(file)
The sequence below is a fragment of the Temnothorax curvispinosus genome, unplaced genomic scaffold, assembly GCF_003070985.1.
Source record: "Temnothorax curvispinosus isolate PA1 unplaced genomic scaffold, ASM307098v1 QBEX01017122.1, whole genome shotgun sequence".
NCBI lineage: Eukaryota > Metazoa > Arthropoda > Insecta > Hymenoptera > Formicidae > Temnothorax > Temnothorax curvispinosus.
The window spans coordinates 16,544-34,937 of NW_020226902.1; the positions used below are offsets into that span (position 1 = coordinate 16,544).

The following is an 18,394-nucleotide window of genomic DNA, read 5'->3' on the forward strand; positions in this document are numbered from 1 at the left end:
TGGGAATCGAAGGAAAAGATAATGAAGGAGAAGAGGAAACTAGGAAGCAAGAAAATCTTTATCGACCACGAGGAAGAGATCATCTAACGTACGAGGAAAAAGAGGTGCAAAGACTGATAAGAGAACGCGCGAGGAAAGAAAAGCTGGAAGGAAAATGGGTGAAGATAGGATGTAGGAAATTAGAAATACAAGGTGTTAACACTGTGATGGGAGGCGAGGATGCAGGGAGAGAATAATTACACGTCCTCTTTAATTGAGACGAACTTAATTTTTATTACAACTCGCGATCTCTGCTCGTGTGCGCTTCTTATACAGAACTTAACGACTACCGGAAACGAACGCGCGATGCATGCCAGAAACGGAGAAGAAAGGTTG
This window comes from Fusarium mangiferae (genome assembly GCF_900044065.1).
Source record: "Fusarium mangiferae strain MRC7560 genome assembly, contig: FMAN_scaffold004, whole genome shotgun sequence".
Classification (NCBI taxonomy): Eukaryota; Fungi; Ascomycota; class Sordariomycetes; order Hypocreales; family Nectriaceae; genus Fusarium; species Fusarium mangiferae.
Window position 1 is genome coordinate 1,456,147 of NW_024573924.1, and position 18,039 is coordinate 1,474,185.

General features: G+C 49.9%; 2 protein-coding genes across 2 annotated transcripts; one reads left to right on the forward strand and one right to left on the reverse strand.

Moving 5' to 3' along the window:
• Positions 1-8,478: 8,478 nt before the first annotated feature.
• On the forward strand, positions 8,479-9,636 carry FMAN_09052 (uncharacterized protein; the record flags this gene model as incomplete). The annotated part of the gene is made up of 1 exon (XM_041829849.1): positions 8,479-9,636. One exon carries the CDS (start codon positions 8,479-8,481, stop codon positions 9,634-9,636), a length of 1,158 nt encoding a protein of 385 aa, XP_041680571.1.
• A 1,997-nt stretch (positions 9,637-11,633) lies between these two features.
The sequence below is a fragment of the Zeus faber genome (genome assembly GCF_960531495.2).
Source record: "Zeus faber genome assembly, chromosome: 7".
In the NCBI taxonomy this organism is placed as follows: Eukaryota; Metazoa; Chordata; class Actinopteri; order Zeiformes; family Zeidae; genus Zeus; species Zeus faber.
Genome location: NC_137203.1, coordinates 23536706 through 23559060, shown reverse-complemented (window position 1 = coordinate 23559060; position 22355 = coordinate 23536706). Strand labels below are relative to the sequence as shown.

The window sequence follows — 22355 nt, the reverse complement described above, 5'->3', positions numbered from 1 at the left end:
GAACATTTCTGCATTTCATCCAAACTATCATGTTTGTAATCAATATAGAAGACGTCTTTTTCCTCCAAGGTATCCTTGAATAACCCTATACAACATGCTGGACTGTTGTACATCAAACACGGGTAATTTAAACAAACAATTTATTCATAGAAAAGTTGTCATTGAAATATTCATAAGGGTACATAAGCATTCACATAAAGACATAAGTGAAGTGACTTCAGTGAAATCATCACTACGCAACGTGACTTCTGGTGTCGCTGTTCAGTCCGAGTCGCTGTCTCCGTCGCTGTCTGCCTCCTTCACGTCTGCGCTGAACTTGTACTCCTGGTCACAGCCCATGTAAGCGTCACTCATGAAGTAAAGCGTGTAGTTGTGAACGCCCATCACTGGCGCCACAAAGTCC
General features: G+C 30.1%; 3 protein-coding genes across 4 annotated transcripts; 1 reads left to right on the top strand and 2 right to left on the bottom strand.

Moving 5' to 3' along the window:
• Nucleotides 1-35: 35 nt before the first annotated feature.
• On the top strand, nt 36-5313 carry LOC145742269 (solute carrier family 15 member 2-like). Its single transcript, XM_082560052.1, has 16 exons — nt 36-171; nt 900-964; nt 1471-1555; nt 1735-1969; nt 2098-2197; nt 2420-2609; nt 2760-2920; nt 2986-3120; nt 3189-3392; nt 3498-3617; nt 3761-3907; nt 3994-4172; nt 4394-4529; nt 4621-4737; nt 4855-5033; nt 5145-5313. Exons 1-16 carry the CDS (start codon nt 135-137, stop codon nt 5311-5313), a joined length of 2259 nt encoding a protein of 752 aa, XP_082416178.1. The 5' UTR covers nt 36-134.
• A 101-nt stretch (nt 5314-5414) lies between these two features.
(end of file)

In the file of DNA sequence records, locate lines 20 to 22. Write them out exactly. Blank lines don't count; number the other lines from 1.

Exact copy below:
The window sequence follows — 22355 nt, the reverse complement described above, 5'->3', positions numbered from 1 at the left end:
GAACATTTCTGCATTTCATCCAAACTATCATGTTTGTAATCAATATAGAAGACGTCTTTTTCCTCCAAGGTATCCTTGAATAACCCTATACAACATGCTGGACTGTTGTACATCAAACACGGGTAATTTAAACAAACAATTTATTCATAGAAAAGTTGTCATTGAAATATTCATAAGGGTACATAAGCATTCACATAAAGACATAAGTGAAGTGACTTCAGTGAAATCATCACTACGCAACGTGACTTCTGGTGTCGCTGTTCAGTCCGAGTCGCTGTCTCCGTCGCTGTCTGCCTCCTTCACGTCTGCGCTGAACTTGTACTCCTGGTCACAGCCCATGTAAGCGTCACTCATGAAGTAAAGCGTGTAGTTGTGAACGCCCATCACTGGCGCCACAAAGTCC
General features: G+C 30.1%; 3 protein-coding genes across 4 annotated transcripts; 1 reads left to right on the top strand and 2 right to left on the bottom strand.